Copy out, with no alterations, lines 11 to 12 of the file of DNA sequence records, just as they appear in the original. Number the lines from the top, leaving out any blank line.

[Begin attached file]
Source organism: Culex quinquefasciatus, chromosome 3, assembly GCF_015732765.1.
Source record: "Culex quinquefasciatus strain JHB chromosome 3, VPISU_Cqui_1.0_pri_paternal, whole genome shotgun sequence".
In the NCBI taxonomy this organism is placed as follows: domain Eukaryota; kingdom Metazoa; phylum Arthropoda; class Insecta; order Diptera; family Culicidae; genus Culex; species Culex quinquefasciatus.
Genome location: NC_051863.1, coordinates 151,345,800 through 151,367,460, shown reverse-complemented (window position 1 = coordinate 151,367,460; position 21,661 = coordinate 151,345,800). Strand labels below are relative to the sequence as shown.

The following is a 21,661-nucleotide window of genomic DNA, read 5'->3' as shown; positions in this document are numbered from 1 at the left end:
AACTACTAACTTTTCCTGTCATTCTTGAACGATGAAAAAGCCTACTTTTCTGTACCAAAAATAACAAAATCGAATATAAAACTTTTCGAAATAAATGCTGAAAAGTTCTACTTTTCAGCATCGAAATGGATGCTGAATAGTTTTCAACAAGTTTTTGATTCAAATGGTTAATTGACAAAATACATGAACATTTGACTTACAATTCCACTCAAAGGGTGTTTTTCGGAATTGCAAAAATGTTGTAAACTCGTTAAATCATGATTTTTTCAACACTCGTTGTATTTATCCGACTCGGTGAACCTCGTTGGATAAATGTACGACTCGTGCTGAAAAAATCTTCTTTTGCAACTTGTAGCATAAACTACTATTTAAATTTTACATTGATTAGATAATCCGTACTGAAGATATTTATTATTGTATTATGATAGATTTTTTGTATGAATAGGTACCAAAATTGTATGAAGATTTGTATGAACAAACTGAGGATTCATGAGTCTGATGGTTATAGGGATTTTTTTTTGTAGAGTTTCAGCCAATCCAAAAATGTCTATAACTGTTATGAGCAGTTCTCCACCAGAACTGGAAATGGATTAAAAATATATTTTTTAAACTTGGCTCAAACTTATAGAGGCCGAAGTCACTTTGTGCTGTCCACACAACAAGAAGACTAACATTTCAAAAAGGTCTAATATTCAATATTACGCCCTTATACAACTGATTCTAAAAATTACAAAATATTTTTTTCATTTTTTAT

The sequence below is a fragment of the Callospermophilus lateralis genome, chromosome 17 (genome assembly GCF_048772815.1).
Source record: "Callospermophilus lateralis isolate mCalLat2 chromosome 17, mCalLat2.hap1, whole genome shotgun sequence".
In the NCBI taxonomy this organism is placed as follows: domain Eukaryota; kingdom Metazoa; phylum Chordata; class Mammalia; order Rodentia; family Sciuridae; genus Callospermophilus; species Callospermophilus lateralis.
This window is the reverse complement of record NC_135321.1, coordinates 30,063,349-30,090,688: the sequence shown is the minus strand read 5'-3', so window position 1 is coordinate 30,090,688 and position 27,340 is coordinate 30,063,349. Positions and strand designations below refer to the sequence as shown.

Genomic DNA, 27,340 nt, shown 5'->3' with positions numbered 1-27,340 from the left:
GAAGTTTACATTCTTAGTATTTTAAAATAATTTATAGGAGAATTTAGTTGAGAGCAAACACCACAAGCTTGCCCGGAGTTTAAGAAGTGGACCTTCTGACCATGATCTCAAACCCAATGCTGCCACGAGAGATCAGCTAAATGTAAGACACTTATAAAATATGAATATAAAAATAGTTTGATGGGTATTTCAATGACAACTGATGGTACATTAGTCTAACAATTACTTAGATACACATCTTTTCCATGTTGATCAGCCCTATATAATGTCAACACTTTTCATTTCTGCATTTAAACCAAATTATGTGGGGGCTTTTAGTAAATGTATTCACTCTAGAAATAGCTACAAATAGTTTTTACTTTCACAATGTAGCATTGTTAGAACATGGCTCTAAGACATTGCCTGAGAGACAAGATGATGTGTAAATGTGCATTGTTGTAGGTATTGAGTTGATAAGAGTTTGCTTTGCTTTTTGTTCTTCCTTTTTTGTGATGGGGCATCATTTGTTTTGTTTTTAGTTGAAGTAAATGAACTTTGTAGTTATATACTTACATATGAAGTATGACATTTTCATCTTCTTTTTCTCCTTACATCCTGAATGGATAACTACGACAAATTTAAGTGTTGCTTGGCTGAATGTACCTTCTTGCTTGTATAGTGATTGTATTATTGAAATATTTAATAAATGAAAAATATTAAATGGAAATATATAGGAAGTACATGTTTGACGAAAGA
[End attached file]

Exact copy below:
Genomic DNA, 27,340 nt, shown 5'->3' with positions numbered 1-27,340 from the left:
GAAGTTTACATTCTTAGTATTTTAAAATAATTTATAGGAGAATTTAGTTGAGAGCAAACACCACAAGCTTGCCCGGAGTTTAAGAAGTGGACCTTCTGACCATGATCTCAAACCCAATGCTGCCACGAGAGATCAGCTAAATGTAAGACACTTATAAAATATGAATATAAAAATAGTTTGATGGGTATTTCAATGACAACTGATGGTACATTAGTCTAACAATTACTTAGATACACATCTTTTCCATGTTGATCAGCCCTATATAATGTCAACACTTTTCATTTCTGCATTTAAACCAAATTATGTGGGGGCTTTTAGTAAATGTATTCACTCTAGAAATAGCTACAAATAGTTTTTACTTTCACAATGTAGCATTGTTAGAACATGGCTCTAAGACATTGCCTGAGAGACAAGATGATGTGTAAATGTGCATTGTTGTAGGTATTGAGTTGATAAGAGTTTGCTTTGCTTTTTGTTCTTCCTTTTTTGTGATGGGGCATCATTTGTTTTGTTTTTAGTTGAAGTAAATGAACTTTGTAGTTATATACTTACATATGAAGTATGACATTTTCATCTTCTTTTTCTCCTTACATCCTGAATGGATAACTACGACAAATTTAAGTGTTGCTTGGCTGAATGTACCTTCTTGCTTGTATAGTGATTGTATTATTGAAATATTTAATAAATGAAAAATATTAAATGGAAATATATAGGAAGTACATGTTTGACGAAAGA